Just like every other state in the US, Colorado has its own rent control laws that govern the various aspects of a lease agreement.
One thing, in particular, that is important when it comes to maintaining the landlord/tenant relationship and is also a lawful requirement, is the need for a written notice any time the landlord decides to increase the amount of rent the tenant pays.
Regarding rent payment increases, there are a few things you need to know that we will discuss in this article.
What Is a Rent Increase Notice?
A rent increase notice is a written agreement that is drafted by the landlord and signed by the tenant to acknowledge that both parties are aware that the landlord is increasing rent payment.
In Colorado rent increments are not controlled by the state, meaning the landlord can raise rent to any amount that they wish if they feel it is necessary according to the rental market.
Does Colorado Require Written Notice for Rent Increases?
While the landlord is free to raise the rent to any amount and at any time that they wish, they are required to provide proper notice to the tenants. This means If there is no written lease agreement between the landlord and tenant, 60 days notice is the minimum requirement for a notice period
However, there are no statutes regarding situations where there is a written lease agreement although increasing rent during the lease term is not allowed. In cases where the residential tenants are living in a mobile home space, 60 days' notice is the legal requirement whether or not a written lease agreement is in place.
What To Do When Tenants Refuse the Increase?
While tenants cannot control rent increases, there are times when disputes arise and the tenants refuse to pay rent under the revised prices. In such cases, the landlord has a variety of options ranging from termination of the lease agreement or eviction of the tenant.
In some cases, the landlord can give the tenant seven days to pay rent, after which they can charge late fees. Landlords are under no obligation to provide reasons for increasing the rent so tenants will have to pay or find alternative accommodation.
Rent Control Laws
Local governments in each state have their own rent control laws that residents need to be aware of. The rent control laws for Colorado are available for free at DoorLoop. Head over to the site and download what you need.
What the Written Lease Agreement Says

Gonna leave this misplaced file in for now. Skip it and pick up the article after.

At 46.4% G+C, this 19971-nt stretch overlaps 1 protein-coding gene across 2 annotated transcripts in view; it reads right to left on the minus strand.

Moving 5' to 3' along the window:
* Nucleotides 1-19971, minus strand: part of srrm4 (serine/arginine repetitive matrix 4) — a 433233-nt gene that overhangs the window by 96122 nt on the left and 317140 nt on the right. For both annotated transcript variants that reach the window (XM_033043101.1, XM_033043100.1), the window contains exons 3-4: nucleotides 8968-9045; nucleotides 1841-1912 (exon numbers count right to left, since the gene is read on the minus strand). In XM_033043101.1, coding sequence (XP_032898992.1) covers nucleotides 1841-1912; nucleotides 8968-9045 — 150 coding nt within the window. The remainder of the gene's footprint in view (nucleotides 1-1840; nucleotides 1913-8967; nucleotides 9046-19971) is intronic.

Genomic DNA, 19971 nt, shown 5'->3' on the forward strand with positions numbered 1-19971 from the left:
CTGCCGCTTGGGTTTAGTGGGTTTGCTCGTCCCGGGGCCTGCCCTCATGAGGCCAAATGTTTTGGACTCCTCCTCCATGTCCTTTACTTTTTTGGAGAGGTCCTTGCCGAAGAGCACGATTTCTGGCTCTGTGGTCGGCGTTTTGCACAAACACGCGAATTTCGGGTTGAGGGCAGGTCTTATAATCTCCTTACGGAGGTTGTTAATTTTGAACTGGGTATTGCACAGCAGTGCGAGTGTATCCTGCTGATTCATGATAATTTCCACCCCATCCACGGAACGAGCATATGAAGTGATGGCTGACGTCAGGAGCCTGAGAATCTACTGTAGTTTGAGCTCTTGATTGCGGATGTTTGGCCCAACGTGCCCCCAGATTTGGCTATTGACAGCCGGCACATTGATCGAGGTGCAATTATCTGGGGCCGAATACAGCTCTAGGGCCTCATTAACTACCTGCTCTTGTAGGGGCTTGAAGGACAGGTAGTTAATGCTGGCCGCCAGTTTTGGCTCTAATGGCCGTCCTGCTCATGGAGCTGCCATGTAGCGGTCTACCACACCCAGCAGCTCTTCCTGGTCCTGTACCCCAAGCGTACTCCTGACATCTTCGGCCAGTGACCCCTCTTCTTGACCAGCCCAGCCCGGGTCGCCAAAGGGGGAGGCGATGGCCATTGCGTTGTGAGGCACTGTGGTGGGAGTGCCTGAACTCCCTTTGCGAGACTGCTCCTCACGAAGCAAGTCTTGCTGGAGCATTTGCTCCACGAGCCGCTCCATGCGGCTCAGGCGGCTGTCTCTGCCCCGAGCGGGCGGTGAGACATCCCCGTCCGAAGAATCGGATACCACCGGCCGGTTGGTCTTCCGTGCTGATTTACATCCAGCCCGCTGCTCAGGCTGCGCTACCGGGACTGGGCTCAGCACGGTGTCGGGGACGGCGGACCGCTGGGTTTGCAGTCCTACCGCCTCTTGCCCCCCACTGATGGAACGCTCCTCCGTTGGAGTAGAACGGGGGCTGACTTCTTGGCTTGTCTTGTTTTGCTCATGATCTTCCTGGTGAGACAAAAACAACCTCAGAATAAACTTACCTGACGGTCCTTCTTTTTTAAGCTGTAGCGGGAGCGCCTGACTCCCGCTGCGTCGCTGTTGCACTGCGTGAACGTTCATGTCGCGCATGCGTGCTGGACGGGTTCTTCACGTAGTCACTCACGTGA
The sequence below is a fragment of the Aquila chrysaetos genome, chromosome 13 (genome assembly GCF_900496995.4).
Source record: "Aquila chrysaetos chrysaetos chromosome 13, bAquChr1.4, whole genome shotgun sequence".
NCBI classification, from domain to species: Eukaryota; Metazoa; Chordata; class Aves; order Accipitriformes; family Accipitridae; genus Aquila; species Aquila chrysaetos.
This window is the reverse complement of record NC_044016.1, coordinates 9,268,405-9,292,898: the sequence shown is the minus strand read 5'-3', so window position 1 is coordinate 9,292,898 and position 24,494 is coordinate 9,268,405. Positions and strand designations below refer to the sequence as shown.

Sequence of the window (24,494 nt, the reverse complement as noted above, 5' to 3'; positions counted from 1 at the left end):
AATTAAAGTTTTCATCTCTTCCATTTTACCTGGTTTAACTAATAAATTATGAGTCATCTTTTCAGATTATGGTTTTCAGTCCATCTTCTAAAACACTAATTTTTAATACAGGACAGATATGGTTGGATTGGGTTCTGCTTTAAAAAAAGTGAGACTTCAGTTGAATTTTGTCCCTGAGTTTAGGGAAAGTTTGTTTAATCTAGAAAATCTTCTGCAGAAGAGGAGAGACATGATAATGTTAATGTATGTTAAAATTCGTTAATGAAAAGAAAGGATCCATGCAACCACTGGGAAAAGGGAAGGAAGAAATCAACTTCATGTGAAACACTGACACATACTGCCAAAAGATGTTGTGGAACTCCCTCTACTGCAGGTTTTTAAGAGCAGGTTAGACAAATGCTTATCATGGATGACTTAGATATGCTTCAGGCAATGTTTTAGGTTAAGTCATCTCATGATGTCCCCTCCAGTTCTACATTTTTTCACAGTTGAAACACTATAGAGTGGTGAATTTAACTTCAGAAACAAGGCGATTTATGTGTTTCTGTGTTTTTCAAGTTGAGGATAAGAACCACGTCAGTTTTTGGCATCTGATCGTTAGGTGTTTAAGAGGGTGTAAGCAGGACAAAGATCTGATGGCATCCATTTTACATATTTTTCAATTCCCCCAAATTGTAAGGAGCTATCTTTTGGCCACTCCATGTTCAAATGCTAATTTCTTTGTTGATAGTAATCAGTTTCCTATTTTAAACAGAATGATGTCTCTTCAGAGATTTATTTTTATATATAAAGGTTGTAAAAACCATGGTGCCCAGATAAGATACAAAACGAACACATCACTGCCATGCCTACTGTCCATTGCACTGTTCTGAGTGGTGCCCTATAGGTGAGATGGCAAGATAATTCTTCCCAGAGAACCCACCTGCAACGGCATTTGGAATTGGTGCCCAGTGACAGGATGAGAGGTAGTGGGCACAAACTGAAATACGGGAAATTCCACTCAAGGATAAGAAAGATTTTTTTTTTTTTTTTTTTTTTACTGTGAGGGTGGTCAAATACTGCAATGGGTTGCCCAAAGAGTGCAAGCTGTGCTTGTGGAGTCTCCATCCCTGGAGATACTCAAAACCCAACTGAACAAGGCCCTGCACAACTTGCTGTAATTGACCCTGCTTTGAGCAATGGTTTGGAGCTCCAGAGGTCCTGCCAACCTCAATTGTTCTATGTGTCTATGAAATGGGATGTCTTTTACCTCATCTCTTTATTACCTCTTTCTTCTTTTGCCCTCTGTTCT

When raising rent results in a landlord/tenant standoff that they fail to resolve even after they terminate the lease agreement, eviction will be the only remaining option. It is important for Colorado landlords to fully understand what the law says regarding the eviction process so that they stay on the right side of the law.
Where to Download Increase Notices
With such a long list of landlord responsibilities, it is a good thing that there is one place where landlords can get all the forms, templates, and resources they require. Visit DoorLoop today and download all your Colorado documents for free.
Colorado Landlords Can Customize Their Own Forms
One of the best ways to make sure the written notice covers all the requirements needed by Colorado landlords is to build and customize your own template. The process is very easy if you simply follow this link.
Before You Raise Rent, Visit DoorLoop for All the Resources
When a landlord violates the rental agreement by not giving the tenant proper notice before they increase rent, there is a chance that the tenant files a complaint or refuses to pay rent. To avoid this, go to doorloop.com right now and take a look at all the available resources.
DoorLoop hosted this webinar with attorney Michael Larranaga from Larranaga Law to help answer many of your legal questions. Michael specializes in real estate law and evictions in Colorado and we covered:
- Landlord-tenant issues and laws
- Grounds to evict a tenant
- Eviction process
- Preventing delays or fines
- Hiring an Attorney vs DIY
- Post COVID legal changes
Feel free to learn more and watch this webinar for free.
Can a Landlord Raise Rent Anytime in Colorado?
Yes, there is no control over when a landlord can raise rent as long as they give proper notice and it is not in the middle of a lease term.
Does the Federal Fair Housing Act Decide How Much Notice Landlords Must Give Residential and Commercial Tenants?
No, but it does protect tenants from the unfair raising of rent based on discriminatory reasons, such as race, gender, age, or religion.
Can Colorado Tenants Sue Landlords Who Increase Rent?
The only time tenants can sue landlords is if they can prove either discrimination or absence of proper notice, otherwise, the landlords can increase the rent at any time they want.